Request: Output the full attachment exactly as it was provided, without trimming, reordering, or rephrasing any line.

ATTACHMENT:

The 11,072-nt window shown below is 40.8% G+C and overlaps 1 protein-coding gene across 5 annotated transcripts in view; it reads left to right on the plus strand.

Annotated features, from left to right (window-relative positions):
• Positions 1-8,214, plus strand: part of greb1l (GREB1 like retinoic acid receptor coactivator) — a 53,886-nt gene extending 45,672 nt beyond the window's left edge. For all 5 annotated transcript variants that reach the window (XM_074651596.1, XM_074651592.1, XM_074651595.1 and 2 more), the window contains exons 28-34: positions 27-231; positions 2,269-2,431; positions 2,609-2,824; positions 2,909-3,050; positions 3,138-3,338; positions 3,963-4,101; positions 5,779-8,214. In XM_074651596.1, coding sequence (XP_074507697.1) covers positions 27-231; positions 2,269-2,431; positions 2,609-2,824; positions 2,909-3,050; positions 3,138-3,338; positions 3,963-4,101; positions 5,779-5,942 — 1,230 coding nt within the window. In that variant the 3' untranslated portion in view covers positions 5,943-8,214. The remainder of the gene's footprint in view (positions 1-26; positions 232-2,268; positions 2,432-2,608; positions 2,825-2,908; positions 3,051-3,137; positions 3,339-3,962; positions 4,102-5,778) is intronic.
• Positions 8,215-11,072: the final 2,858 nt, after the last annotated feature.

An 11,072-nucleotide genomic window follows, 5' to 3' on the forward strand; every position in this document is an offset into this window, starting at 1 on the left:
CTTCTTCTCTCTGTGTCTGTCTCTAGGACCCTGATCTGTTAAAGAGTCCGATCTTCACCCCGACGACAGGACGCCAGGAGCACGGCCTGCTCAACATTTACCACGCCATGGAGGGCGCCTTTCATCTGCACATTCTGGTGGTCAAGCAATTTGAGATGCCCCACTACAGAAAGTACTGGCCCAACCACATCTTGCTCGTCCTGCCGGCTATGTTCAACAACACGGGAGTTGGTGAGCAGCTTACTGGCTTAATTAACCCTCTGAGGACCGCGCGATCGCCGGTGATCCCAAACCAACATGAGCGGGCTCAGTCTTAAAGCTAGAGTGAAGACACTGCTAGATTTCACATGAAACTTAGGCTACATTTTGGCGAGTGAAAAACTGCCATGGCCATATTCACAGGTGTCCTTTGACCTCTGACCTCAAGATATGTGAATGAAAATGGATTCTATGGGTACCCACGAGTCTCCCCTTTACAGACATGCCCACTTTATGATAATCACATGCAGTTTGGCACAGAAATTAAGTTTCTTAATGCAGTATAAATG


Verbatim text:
The 11,072-nt window shown below is 40.8% G+C and overlaps 1 protein-coding gene across 5 annotated transcripts in view; it reads left to right on the plus strand.

Annotated features, from left to right (window-relative positions):
• Positions 1-8,214, plus strand: part of greb1l (GREB1 like retinoic acid receptor coactivator) — a 53,886-nt gene extending 45,672 nt beyond the window's left edge. For all 5 annotated transcript variants that reach the window (XM_074651596.1, XM_074651592.1, XM_074651595.1 and 2 more), the window contains exons 28-34: positions 27-231; positions 2,269-2,431; positions 2,609-2,824; positions 2,909-3,050; positions 3,138-3,338; positions 3,963-4,101; positions 5,779-8,214. In XM_074651596.1, coding sequence (XP_074507697.1) covers positions 27-231; positions 2,269-2,431; positions 2,609-2,824; positions 2,909-3,050; positions 3,138-3,338; positions 3,963-4,101; positions 5,779-5,942 — 1,230 coding nt within the window. In that variant the 3' untranslated portion in view covers positions 5,943-8,214. The remainder of the gene's footprint in view (positions 1-26; positions 232-2,268; positions 2,432-2,608; positions 2,825-2,908; positions 3,051-3,137; positions 3,339-3,962; positions 4,102-5,778) is intronic.
• Positions 8,215-11,072: the final 2,858 nt, after the last annotated feature.

An 11,072-nucleotide genomic window follows, 5' to 3' on the forward strand; every position in this document is an offset into this window, starting at 1 on the left:
CTTCTTCTCTCTGTGTCTGTCTCTAGGACCCTGATCTGTTAAAGAGTCCGATCTTCACCCCGACGACAGGACGCCAGGAGCACGGCCTGCTCAACATTTACCACGCCATGGAGGGCGCCTTTCATCTGCACATTCTGGTGGTCAAGCAATTTGAGATGCCCCACTACAGAAAGTACTGGCCCAACCACATCTTGCTCGTCCTGCCGGCTATGTTCAACAACACGGGAGTTGGTGAGCAGCTTACTGGCTTAATTAACCCTCTGAGGACCGCGCGATCGCCGGTGATCCCAAACCAACATGAGCGGGCTCAGTCTTAAAGCTAGAGTGAAGACACTGCTAGATTTCACATGAAACTTAGGCTACATTTTGGCGAGTGAAAAACTGCCATGGCCATATTCACAGGTGTCCTTTGACCTCTGACCTCAAGATATGTGAATGAAAATGGATTCTATGGGTACCCACGAGTCTCCCCTTTACAGACATGCCCACTTTATGATAATCACATGCAGTTTGGCACAGAAATTAAGTTTCTTAATGCAGTATAAATG